How Assad’s terror spilled into Turkey through FETÖ

On May 11, 2013,, a bomb-laden vehicle coming from the Syrian border detonated in the Reyhanlı district of Hatay, claiming the lives of 53 people. It was one of the biggest terrorist attacks in the history of the Republic. The first question that came to mind was what was Turkish intelligence doing? And that it would take time for all the facts to come out.

Two years later, the Reyhanlı Prosecutor at the time, Özcan Şişman, would explain that the National Intelligence Organization (MİT) provided intelligence on a possible attack to them in November 2012, six months before the attack, saying: “In November 2012, MİT officials came to me, reporting that a group including Murat Özdeş was preparing a bomb attack. They said the group, which was acting on behalf of Syrian intelligence, would detonate the explosives [that they would bring] from Syria in the tent camp in Yayladağı, Hatay, where Syrian opposition troops were. They said explosives would be placed in a garbage truck. We accepted this as a notice and launched an investigation. During the technical follow-up, conversations about the attack were identified only once in audio surveillance. However, no identification was made that it was put into action. Several times, MİT officials suggested conducting an operation. I told them there was not enough evidence and they should not interfere.”

Unfortunately, the same betrayal was repeated by the same prosecutor three days before the attack. Let us listen to his statements again: “Three days before the Reyhanlı attack, on Wednesday, May 8, an MİT official arrived. He insisted on an operation in a perturbed manner and panic. He [was] told that there was no concrete development, [and] I cautioned them not to interfere.”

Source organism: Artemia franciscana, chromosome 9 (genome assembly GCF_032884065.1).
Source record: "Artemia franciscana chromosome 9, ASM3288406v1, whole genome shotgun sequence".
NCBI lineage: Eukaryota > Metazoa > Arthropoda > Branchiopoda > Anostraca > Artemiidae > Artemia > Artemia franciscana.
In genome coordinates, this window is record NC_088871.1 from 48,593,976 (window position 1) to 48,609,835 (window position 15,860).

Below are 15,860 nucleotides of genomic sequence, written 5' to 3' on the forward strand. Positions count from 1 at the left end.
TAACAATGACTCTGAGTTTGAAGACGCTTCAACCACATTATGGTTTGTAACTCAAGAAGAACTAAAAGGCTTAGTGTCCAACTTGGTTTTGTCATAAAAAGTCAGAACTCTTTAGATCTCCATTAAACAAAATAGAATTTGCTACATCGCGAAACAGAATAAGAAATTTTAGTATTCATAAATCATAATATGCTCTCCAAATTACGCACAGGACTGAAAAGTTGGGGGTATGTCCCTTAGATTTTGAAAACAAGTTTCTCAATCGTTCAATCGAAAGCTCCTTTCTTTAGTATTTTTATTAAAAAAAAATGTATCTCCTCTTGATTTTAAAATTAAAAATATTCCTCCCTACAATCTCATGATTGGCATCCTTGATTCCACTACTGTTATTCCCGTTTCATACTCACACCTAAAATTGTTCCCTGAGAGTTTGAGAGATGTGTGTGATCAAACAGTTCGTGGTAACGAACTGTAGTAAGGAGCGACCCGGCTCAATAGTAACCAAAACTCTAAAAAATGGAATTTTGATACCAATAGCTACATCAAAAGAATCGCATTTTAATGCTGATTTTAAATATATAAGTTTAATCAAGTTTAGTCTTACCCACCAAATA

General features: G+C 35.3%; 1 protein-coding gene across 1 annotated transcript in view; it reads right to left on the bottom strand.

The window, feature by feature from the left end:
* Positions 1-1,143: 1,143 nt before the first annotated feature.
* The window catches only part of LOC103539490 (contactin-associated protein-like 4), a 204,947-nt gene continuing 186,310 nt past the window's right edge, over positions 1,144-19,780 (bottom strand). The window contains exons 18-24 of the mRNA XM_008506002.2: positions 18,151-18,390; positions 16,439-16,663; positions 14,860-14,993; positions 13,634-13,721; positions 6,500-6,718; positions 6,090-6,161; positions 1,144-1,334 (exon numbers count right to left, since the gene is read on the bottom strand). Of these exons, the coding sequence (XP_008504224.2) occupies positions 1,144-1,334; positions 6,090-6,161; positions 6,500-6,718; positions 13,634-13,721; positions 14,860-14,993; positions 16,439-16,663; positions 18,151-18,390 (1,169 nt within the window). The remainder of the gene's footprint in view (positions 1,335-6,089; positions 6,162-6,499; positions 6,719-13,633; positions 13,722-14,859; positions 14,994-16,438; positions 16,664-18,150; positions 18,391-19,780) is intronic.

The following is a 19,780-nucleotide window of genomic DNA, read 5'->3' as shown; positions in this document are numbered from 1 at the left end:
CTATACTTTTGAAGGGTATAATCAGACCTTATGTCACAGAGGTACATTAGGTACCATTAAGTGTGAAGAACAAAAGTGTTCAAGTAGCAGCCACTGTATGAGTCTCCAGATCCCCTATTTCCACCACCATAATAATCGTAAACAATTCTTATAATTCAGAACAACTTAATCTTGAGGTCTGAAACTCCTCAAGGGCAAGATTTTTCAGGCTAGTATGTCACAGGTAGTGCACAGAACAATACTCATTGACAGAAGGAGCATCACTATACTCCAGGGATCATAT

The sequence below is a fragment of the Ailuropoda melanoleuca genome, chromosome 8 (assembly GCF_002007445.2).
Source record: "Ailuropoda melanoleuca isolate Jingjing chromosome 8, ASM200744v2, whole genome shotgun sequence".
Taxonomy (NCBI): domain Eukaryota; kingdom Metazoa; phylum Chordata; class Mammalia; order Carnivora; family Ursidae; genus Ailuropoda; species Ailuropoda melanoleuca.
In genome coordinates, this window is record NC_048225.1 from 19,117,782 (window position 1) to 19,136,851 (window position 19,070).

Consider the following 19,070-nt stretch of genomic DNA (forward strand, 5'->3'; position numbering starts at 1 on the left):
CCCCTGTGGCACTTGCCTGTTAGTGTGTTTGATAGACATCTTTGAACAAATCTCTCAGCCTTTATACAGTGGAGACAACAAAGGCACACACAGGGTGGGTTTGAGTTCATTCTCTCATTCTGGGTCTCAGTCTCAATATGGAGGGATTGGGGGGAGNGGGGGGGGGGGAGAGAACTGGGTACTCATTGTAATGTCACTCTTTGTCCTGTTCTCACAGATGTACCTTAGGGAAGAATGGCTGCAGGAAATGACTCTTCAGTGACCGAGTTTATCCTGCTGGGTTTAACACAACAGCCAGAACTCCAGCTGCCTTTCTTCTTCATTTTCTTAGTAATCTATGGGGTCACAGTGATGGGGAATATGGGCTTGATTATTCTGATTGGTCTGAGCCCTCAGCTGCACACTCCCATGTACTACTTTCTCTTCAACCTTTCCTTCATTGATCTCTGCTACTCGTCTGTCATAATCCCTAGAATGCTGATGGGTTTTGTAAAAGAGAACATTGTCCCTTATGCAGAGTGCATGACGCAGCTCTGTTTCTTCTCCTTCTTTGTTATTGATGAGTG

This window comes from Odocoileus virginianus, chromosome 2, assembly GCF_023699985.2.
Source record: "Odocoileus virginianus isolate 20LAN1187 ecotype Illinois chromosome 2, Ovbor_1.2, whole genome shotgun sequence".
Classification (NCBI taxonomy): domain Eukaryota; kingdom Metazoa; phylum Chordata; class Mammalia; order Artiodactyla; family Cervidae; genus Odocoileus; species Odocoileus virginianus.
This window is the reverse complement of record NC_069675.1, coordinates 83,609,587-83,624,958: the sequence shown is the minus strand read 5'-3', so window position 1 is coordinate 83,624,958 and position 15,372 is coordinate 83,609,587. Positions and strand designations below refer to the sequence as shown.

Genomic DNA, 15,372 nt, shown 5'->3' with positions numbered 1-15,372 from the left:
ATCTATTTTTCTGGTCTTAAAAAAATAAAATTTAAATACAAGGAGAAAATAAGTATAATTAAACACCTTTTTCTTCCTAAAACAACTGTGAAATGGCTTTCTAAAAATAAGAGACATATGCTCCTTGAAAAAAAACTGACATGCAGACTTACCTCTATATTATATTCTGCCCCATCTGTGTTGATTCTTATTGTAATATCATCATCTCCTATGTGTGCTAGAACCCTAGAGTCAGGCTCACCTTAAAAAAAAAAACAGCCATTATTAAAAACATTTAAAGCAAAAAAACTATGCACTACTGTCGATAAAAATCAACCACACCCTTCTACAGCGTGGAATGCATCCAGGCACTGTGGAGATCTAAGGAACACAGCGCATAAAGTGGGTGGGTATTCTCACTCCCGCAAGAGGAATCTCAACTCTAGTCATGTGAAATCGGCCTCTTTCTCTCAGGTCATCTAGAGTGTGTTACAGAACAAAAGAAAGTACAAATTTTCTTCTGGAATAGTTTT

There is a group which lives in a district of Turkey, close to the Syrian border. It is known that they are close to Syrian intelligence. The MİT directed the prosecutor to them upon intelligence it received. During a technical follow-up, you are being informed that there will be an attack. Oddly, however, you cannot expand the investigation, you do not conduct audio surveillance or wiretapping or ask for more information about these attackers and turn a blind eye.

Eight months after the Reyhanlı attack, Prosecutor Özcan, who did not lift a finger despite all the intelligence that came in, stopped trucks claimed to have been carrying weapons to the Syrian opposition and enabled MİT members in the vehicle to have guns drawn on them and arrested on an anonymous tip.

Let us also note that, although the Hatay Public Prosecution Office instructed him, the same prosecutor did not set foot in Reyhanlı on the day when the Reyhanlı attack took place, killing 53 people and injuring 153 others, giving the impression that he had security concerns.

Furthermore, let us add that following the failed coup attempt by the Gülenist Terror Group (FETÖ), ByLock, an encrypted application which only FETÖ members can enter via a special password, was found in Prosecutor Şişman’s phone.

Two days ago, the MİT caught Yusuf Nazik, one of the masterminds of the Reyhanlı attack, in the Assad-held Syrian city of Latakia via a pinpoint operation and brought him to Turkey. In his testimony, the terrorist admitted in detail that they acted in accordance with the directives of a Syrian intelligence communication officer named Muhammed, codenamed Hacı.

This article has two main points: First, FETÖ is a terrorist group that infiltrated the state and seriously damaged Turkey’s national security not only on the coup attempt in 2016, but also before that and cooperated with various terrorist organizations including those that support Assad. Second, Turkey’s anti-Assad stance is both a moral obligation and the requirement of national security interests.

Source. Daily Sabah

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About the author

Hilal Kaplan

Hilal Kaplan

Hilal Kaplan is a political commentator, a columnist for Sabah and other news publishers. She's based in Istanbul, Turkey.

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